There were 112 responses to the consultation. The most common category of respondent was local authorities (22%). Also common were responses from individuals (20%).
Three options were described in the consultation paper: an “enhanced Community Justice Authority (CJA) model” (Option A); a “local authority model” (Option B); and a “single service model” (Option C). The analysis found that where clear preferences could be identified, a very small number of respondents expressed a preference for Option A; a much larger number for Option B; and a small number for Option C. A number of respondents also provided alternative options.
Option B was identified most frequently as more likely to meet the key characteristics of a successful community justice system in all but 3 of the 15 characteristics highlighted in the consultation paper. In these 3 cases (a strong, united voice; an overview of the system as a whole; and ability to follow national and international innovation), Option C was identified most frequently.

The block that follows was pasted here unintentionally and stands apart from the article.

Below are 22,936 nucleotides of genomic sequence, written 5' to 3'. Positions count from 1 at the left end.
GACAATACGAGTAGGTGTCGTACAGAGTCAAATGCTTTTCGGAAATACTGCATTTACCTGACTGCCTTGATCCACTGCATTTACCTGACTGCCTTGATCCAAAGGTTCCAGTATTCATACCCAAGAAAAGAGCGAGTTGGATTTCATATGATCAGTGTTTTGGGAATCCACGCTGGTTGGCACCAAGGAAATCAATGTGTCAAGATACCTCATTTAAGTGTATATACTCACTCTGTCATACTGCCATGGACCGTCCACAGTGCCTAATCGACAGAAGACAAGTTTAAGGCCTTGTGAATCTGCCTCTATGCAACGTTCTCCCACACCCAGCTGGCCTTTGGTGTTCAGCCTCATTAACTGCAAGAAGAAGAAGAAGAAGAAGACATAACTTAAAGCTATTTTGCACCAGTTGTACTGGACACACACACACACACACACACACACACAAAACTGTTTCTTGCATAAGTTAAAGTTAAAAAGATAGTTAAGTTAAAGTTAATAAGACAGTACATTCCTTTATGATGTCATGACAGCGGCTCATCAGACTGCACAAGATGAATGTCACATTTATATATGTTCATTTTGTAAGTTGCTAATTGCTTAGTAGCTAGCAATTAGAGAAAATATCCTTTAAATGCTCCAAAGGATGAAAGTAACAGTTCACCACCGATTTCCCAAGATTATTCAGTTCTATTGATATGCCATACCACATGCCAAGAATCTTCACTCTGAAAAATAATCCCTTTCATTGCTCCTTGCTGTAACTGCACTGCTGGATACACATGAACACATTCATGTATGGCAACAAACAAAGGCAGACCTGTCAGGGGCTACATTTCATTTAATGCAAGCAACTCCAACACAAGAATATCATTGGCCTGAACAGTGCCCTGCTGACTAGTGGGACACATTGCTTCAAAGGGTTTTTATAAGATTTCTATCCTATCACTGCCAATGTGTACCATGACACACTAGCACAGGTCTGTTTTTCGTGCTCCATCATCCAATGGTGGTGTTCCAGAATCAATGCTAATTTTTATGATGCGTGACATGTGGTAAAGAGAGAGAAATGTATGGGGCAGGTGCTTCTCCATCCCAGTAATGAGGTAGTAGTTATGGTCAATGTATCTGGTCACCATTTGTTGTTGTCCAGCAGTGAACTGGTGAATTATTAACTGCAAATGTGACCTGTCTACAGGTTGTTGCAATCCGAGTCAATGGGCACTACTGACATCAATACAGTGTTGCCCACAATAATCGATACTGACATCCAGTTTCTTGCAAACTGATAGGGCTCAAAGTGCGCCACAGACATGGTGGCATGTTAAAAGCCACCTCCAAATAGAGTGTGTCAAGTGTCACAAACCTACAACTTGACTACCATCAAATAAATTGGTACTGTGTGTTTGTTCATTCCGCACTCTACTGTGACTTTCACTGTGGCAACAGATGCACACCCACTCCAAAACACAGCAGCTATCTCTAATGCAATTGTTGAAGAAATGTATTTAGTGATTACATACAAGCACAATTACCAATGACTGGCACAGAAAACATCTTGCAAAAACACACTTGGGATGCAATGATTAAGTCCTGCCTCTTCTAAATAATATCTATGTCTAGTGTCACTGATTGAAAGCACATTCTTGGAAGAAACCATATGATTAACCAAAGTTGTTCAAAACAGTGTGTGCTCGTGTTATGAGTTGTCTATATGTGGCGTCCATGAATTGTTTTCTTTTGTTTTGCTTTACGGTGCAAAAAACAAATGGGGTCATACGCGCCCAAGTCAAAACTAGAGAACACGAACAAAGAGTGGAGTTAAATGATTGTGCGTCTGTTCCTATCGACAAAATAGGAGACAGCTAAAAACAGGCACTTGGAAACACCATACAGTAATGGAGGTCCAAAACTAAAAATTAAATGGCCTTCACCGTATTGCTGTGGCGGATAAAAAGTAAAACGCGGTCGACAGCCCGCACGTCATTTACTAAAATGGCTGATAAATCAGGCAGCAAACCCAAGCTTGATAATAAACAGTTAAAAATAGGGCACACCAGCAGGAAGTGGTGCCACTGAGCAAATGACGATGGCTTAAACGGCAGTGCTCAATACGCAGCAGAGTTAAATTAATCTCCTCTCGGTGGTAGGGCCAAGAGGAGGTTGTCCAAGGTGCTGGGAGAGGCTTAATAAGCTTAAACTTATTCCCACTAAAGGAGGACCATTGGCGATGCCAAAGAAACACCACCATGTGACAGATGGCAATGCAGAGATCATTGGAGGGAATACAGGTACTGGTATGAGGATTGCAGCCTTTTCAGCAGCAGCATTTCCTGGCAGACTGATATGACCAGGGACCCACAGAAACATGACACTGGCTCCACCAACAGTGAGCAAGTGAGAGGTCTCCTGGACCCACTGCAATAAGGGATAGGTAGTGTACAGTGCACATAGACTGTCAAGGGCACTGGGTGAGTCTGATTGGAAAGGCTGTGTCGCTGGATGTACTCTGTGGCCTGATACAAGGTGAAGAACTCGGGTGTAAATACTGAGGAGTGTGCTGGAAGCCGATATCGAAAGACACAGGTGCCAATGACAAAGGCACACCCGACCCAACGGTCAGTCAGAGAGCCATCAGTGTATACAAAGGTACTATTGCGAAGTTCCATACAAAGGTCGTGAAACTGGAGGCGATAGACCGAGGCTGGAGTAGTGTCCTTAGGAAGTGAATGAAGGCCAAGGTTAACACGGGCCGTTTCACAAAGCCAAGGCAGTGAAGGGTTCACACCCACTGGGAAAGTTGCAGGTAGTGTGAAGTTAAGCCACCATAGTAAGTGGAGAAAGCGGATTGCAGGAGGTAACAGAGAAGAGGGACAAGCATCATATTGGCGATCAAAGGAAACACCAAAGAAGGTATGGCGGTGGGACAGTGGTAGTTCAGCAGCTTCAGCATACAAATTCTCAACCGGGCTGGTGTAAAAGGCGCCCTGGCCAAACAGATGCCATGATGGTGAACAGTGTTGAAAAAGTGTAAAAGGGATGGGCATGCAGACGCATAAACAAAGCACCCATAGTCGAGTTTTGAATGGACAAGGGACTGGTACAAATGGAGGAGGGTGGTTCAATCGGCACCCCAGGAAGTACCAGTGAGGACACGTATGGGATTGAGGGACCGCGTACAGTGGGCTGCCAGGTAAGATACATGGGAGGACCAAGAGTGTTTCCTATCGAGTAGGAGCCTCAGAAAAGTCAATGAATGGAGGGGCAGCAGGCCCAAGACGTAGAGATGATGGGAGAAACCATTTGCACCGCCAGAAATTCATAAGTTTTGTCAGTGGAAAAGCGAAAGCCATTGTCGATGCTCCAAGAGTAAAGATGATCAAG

A range of concerns with Option A were identified, including: problems with CJAs; bureaucracy, complexity and duplication; disconnection; weaknesses in performance management and accountability; resource implications; and a negative impact on practice and outcomes. Some positive aspects of Option A were also highlighted, including: strengthening the current model; and the positive role of CJAs to date.
A range of positive aspects of Option B were identified. Those highlighted most frequently related to: links to Community Planning Partnerships (CPPs); partnership working; meeting local needs; aspects of service effectiveness; and leadership, direction and accountability. The most common concerns expressed about Option B related to the impact of the option on the overall pattern of provision and consistency of service delivery.